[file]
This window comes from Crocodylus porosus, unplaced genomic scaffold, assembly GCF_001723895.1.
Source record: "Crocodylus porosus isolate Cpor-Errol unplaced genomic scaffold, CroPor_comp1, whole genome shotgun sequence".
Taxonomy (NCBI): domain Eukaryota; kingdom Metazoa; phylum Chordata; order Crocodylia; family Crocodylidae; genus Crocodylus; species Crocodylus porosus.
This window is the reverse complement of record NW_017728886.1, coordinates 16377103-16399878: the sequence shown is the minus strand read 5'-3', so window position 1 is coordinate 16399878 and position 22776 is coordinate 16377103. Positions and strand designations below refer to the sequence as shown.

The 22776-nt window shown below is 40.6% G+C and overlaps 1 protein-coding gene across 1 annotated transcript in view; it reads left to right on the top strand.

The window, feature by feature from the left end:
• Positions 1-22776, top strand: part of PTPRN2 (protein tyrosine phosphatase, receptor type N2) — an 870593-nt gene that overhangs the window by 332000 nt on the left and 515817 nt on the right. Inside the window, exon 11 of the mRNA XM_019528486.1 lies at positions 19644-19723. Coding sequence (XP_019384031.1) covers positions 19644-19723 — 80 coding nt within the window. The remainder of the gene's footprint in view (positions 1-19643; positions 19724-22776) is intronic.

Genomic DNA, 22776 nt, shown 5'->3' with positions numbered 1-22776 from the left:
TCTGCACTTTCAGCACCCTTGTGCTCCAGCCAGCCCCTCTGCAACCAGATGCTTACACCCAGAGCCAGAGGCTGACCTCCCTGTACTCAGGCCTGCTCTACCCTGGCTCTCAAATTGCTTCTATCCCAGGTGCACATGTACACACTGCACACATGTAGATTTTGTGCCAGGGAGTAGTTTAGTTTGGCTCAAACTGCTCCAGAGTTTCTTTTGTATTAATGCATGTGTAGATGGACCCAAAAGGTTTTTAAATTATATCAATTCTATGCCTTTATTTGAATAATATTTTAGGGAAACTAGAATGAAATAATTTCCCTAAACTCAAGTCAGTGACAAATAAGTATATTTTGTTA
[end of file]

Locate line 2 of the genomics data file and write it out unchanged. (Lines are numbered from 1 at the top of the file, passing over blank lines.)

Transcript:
Source record: "Crocodylus porosus isolate Cpor-Errol unplaced genomic scaffold, CroPor_comp1, whole genome shotgun sequence".